Abstract: We study equilibria in second-price auctions where bidders are independently and pri- vately informed about both their values and participation costs, and where the joint dis- tributions of these values and costs across bidders are not necessarily identical. We show that there always exists an equilibrium in this general setting with two dimensional types of ex ante heterogeneous bidders. When bidders are ex ante homogeneous, there is a unique symmetric equilibrium, but asymmetric equilibria may also exist. We provide conditions under which the equilibrium is unique (not only among symmetric ones). We find that the marginal density of participation costs and the concentration of values matter for the uniqueness. The presence of private information on participation costs tends to reduce multiplicity of participation equilibria, although multiplicity still persists.
    Keywords: two-dimensional types, private participation costs, second-price auctions, existence and uniqueness of equilibrium
    JEL: C62 C72 D44 D61 D82
    Date: 2016–12
  3. By: Engl, Florian (University of Cologne); Riedl, Arno (Maastricht University); Weber, Roberto A. (University of Zurich)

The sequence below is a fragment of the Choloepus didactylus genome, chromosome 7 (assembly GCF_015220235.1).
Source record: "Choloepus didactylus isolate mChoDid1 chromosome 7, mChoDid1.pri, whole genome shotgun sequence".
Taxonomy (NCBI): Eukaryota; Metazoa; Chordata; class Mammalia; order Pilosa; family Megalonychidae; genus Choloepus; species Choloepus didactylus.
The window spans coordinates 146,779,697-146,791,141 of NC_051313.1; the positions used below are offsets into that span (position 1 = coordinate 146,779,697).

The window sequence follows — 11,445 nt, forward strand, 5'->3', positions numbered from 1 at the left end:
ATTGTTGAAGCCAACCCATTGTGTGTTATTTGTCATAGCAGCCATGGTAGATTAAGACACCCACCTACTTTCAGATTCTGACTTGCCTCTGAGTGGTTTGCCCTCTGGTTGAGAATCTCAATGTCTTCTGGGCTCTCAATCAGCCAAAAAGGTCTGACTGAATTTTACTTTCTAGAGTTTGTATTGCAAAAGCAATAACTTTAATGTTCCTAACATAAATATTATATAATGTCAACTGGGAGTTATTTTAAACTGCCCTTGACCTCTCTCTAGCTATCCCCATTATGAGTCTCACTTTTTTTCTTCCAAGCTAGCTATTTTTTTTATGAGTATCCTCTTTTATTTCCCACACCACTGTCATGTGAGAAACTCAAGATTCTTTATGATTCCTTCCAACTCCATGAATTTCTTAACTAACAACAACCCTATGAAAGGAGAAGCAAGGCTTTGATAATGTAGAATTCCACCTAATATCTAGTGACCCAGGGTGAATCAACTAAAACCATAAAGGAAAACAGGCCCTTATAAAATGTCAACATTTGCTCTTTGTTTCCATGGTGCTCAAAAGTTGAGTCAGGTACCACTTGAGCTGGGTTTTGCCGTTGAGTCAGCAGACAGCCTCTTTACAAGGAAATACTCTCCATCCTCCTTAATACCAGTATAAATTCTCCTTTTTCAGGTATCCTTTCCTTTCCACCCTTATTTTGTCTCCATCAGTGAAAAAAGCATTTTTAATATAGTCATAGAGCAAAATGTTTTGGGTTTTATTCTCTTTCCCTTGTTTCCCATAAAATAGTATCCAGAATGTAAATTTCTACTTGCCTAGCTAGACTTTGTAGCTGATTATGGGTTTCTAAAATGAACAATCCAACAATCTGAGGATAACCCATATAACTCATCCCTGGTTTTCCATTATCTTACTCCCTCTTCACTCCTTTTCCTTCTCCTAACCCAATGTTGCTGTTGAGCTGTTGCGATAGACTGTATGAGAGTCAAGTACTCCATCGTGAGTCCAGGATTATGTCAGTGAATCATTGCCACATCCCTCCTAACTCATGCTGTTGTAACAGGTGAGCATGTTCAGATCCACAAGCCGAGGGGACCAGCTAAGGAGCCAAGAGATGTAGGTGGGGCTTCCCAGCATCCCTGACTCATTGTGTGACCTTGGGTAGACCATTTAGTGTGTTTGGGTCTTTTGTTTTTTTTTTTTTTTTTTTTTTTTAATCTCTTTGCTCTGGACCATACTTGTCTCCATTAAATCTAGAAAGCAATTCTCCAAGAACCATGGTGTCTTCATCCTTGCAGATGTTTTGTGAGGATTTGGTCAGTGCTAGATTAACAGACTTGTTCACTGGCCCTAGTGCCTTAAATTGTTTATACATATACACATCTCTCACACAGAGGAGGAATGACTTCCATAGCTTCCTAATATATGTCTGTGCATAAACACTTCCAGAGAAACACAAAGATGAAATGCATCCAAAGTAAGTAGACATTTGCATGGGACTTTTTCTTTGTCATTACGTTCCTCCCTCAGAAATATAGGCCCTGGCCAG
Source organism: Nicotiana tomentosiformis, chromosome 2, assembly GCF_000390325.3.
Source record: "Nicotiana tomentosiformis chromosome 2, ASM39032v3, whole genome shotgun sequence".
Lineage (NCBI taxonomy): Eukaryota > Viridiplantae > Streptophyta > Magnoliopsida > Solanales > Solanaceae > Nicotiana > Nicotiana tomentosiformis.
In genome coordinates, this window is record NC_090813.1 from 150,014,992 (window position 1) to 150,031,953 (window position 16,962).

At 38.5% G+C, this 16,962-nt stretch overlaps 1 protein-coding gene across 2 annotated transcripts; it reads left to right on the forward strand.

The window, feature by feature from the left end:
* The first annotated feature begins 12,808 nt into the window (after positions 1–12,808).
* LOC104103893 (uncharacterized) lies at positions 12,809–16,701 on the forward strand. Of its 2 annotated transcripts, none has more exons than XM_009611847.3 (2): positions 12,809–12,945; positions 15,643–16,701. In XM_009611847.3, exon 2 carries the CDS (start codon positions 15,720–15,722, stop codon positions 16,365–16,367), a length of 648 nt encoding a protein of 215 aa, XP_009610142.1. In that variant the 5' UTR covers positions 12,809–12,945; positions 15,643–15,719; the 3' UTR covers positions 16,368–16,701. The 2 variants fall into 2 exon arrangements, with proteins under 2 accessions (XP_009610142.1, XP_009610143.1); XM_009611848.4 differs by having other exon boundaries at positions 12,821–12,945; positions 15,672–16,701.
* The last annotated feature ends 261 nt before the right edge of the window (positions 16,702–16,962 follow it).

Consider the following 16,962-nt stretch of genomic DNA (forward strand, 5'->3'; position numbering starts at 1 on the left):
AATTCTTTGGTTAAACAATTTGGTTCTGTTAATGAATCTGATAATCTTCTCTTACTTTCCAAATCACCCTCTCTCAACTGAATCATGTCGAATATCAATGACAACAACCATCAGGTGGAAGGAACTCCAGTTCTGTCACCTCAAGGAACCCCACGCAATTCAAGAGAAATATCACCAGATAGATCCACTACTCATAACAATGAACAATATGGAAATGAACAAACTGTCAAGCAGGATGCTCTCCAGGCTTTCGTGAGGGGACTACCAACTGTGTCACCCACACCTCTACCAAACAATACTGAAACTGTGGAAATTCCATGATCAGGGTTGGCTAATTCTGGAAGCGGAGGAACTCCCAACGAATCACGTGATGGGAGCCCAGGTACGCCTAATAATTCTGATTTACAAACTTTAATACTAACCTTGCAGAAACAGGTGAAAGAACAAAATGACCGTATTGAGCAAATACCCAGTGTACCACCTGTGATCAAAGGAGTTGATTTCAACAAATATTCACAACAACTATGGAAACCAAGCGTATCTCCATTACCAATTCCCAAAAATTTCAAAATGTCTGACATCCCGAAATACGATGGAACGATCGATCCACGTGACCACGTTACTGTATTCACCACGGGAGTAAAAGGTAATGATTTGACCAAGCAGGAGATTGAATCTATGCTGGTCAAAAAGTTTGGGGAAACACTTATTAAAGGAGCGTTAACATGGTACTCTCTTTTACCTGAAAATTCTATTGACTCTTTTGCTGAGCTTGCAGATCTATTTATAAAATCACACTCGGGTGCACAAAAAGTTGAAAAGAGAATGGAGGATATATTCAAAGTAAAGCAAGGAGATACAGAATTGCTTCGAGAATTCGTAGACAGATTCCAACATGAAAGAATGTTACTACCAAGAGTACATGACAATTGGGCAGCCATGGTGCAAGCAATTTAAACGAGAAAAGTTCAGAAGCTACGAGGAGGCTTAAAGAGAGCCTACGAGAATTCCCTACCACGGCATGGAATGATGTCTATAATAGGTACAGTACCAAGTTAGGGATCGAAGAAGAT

Abstract: Institutions are an important means for fostering prosocial behaviors, but in many contexts their scope is limited and they govern only a subset of all socially desirable acts. We use a laboratory experiment to study how the presence and nature of an institution that enforces prosocial behavior in one domain affects behavior in another domain and whether it also alters prosocial preferences and beliefs about others' behavior. Groups play two identical public good games. We vary whether, for only one game, there is an institution enforcing cooperation and vary also whether the institution is imposed exogenously or arises endogenously through voting. Our results show that the presence of an institution in one game generally enhances cooperation in the other game thus documenting a positive spillover effect. These spillover effects are economically substantial amounting up to 30 to 40 percent of the direct effect of institutions. When the institution is determined endogenously spillover effects get stronger over time, whereas they do not show a trend when it is imposed exogenously. Additional treatments indicate that the main driver of this result is not the endogeneity but the temporal trend of the implemented institution. We also find that institutions of either type enhance prosocial preferences and beliefs about others' prosocial behavior, even toward strangers, suggesting that both factors are drivers of the observed spillover effects.
    Keywords: public goods, institutions, spillover effect, social preferences, beliefs
    JEL: C92 D02 D72 H41
    Date: 2017–05
  4. By: Yasushi Asako (Associate Professor, Faculty of Political Science and Economics, Waseda University (E-mail:; Tatsushi Okuda (Economist, Institute for Monetary and Economic Studies, Bank of Japan (E-mail: